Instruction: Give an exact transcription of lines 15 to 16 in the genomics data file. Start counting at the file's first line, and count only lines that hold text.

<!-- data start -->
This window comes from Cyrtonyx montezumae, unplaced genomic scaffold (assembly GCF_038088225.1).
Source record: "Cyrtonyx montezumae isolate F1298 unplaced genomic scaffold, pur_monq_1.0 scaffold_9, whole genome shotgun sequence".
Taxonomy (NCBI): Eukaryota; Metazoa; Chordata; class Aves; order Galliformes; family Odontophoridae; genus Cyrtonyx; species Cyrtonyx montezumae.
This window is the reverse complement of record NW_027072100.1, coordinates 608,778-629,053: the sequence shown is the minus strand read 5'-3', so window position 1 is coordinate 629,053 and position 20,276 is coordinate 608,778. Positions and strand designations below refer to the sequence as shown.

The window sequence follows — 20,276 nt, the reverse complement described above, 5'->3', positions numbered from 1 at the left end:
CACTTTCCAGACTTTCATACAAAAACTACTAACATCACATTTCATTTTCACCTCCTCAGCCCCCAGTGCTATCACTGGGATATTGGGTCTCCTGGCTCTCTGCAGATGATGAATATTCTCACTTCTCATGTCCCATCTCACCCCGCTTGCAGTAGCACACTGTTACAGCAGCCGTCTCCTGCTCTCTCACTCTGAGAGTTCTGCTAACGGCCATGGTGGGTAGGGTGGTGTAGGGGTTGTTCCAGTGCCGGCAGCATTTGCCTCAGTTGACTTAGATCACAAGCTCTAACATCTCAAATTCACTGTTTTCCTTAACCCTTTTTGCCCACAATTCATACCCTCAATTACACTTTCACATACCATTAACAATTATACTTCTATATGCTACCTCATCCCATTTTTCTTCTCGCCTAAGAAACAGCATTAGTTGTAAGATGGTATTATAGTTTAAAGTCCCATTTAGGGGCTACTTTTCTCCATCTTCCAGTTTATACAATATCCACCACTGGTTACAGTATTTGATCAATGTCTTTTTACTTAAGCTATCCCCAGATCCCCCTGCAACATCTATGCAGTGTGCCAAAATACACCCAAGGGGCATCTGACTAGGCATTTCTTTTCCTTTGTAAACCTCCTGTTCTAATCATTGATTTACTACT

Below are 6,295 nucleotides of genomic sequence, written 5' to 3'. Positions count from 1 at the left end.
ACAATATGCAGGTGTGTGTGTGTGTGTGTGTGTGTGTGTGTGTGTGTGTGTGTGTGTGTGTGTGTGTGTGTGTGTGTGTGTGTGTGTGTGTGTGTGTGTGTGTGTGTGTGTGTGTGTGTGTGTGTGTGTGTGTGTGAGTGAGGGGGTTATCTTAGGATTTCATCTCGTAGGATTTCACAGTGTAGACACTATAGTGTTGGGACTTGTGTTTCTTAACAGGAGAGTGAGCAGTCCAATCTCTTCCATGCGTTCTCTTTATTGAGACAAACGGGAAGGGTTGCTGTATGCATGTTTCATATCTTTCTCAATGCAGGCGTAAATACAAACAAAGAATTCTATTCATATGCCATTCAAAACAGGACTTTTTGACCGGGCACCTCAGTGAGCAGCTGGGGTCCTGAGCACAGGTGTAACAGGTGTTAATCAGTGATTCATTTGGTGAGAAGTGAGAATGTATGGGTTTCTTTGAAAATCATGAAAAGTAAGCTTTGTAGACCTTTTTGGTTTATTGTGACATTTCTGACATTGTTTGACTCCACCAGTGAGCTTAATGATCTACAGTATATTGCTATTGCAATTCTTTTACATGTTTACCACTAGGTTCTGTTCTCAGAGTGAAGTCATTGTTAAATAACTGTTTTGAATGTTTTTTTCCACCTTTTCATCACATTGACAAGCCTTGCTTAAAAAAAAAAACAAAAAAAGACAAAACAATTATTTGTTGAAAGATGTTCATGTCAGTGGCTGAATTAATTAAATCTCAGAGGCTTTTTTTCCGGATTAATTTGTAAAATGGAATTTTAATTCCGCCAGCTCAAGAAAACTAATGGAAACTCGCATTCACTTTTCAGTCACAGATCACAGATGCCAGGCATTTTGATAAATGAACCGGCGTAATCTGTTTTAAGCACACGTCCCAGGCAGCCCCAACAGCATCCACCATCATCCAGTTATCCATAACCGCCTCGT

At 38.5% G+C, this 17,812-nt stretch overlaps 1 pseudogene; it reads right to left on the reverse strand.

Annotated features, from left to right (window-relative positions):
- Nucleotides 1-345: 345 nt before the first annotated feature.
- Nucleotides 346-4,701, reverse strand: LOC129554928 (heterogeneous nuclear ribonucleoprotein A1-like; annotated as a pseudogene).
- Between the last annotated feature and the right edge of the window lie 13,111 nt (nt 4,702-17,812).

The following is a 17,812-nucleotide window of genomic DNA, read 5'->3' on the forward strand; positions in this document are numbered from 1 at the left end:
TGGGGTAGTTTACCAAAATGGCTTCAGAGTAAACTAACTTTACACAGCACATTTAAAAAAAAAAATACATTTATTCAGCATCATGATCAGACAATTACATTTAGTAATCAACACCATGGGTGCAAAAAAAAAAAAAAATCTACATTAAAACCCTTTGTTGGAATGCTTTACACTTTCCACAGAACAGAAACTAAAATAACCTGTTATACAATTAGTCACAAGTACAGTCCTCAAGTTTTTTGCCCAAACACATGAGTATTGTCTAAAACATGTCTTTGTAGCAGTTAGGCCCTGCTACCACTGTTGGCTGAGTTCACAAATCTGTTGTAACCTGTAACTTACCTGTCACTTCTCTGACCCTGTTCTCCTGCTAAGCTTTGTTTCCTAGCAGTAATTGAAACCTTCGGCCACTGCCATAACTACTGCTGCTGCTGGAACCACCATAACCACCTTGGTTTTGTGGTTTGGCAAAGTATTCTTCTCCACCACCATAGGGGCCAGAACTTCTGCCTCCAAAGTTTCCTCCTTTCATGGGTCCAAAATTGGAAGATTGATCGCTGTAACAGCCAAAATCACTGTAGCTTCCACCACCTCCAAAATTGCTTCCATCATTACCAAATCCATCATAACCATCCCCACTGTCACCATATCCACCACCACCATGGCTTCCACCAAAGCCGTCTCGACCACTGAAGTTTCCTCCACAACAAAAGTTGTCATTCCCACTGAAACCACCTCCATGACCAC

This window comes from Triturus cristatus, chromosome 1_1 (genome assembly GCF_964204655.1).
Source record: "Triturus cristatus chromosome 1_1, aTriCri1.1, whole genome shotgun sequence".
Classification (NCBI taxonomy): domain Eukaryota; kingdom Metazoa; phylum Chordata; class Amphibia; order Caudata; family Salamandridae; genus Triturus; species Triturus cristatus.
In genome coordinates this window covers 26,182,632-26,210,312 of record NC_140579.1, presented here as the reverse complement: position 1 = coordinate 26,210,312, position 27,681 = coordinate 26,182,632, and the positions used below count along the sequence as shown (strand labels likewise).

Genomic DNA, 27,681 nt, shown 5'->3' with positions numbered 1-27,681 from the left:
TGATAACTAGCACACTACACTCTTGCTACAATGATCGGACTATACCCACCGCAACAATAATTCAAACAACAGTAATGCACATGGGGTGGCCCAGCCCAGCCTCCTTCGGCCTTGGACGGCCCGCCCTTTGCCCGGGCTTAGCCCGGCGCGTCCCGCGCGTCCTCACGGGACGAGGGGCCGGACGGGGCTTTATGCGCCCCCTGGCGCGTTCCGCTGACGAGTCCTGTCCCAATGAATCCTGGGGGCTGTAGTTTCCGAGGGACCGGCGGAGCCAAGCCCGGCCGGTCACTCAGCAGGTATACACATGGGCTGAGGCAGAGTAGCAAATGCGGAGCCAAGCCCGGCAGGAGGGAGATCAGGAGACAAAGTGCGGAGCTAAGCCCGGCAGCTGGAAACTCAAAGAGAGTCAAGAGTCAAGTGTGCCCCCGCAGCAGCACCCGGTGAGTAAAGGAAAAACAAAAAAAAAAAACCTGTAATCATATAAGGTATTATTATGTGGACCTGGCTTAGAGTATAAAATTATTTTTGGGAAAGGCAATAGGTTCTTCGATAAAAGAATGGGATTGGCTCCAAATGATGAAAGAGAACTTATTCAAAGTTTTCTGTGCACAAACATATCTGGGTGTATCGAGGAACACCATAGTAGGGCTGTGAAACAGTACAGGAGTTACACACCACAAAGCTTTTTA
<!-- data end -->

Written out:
TGGGGTAGTTTACCAAAATGGCTTCAGAGTAAACTAACTTTACACAGCACATTTAAAAAAAAAAATACATTTATTCAGCATCATGATCAGACAATTACATTTAGTAATCAACACCATGGGTGCAAAAAAAAAAAAAAATCTACATTAAAACCCTTTGTTGGAATGCTTTACACTTTCCACAGAACAGAAACTAAAATAACCTGTTATACAATTAGTCACAAGTACAGTCCTCAAGTTTTTTGCCCAAACACATGAGTATTGTCTAAAACATGTCTTTGTAGCAGTTAGGCCCTGCTACCACTGTTGGCTGAGTTCACAAATCTGTTGTAACCTGTAACTTACCTGTCACTTCTCTGACCCTGTTCTCCTGCTAAGCTTTGTTTCCTAGCAGTAATTGAAACCTTCGGCCACTGCCATAACTACTGCTGCTGCTGGAACCACCATAACCACCTTGGTTTTGTGGTTTGGCAAAGTATTCTTCTCCACCACCATAGGGGCCAGAACTTCTGCCTCCAAAGTTTCCTCCTTTCATGGGTCCAAAATTGGAAGATTGATCGCTGTAACAGCCAAAATCACTGTAGCTTCCACCACCTCCAAAATTGCTTCCATCATTACCAAATCCATCATAACCATCCCCACTGTCACCATATCCACCACCACCATGGCTTCCACCAAAGCCGTCTCGACCACTGAAGTTTCCTCCACAACAAAAGTTGTCATTCCCACTGAAACCACCTCCATGACCAC

This window comes from Triturus cristatus, chromosome 1_1 (genome assembly GCF_964204655.1).